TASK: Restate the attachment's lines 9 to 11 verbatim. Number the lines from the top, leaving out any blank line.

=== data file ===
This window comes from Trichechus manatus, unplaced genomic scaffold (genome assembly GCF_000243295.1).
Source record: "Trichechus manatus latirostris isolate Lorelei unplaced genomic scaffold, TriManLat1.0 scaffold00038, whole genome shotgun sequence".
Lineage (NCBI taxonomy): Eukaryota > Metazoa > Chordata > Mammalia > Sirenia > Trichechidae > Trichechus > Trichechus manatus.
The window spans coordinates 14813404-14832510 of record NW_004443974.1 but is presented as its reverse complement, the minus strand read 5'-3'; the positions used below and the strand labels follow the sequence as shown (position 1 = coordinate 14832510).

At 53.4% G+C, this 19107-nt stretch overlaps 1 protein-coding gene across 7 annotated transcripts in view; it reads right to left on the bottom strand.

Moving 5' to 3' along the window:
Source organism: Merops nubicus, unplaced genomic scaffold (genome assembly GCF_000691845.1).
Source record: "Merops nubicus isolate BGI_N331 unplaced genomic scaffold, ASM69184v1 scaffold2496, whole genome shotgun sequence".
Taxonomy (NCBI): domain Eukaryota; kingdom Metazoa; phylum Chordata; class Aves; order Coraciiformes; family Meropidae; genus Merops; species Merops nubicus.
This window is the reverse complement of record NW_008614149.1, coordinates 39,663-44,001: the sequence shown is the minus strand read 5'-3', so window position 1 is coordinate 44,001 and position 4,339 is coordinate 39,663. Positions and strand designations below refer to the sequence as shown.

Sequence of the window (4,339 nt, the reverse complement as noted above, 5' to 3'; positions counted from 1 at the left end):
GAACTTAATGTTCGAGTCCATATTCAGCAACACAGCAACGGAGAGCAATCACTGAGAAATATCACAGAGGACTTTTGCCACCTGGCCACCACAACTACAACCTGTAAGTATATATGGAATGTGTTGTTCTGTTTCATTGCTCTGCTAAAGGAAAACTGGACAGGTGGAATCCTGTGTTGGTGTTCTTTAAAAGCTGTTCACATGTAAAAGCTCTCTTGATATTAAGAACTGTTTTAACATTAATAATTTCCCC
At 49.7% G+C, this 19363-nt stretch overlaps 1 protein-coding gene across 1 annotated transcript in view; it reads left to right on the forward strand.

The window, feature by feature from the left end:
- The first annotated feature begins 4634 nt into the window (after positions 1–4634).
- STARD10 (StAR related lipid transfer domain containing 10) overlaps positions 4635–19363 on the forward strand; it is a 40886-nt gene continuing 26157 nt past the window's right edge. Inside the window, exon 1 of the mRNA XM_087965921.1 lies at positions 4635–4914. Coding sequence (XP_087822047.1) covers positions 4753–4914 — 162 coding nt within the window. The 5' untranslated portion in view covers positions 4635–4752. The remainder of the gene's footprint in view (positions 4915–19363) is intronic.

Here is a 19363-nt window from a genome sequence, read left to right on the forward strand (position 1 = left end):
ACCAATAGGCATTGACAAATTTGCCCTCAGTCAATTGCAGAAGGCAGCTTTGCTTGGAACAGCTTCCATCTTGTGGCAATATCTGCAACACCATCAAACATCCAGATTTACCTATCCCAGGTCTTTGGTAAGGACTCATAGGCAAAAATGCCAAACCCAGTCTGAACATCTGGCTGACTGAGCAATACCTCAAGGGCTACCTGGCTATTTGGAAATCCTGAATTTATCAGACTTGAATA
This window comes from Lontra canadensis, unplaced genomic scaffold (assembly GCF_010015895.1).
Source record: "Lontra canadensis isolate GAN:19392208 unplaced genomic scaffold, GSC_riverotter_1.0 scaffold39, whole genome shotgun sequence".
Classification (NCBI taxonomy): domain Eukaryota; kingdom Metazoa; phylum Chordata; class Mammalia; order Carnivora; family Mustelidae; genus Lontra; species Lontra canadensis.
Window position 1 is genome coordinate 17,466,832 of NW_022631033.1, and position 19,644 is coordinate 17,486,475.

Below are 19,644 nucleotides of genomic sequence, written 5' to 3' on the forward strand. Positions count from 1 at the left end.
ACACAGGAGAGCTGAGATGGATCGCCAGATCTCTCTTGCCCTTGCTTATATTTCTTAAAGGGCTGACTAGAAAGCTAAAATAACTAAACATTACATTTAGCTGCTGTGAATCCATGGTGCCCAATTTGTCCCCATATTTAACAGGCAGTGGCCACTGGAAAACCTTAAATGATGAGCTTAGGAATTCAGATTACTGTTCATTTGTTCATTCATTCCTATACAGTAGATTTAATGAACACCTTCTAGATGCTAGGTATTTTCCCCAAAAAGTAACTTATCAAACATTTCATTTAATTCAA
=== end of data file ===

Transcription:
Taxonomy (NCBI): domain Eukaryota; kingdom Metazoa; phylum Chordata; class Aves; order Coraciiformes; family Meropidae; genus Merops; species Merops nubicus.
This window is the reverse complement of record NW_008614149.1, coordinates 39,663-44,001: the sequence shown is the minus strand read 5'-3', so window position 1 is coordinate 44,001 and position 4,339 is coordinate 39,663. Positions and strand designations below refer to the sequence as shown.

Sequence of the window (4,339 nt, the reverse complement as noted above, 5' to 3'; positions counted from 1 at the left end):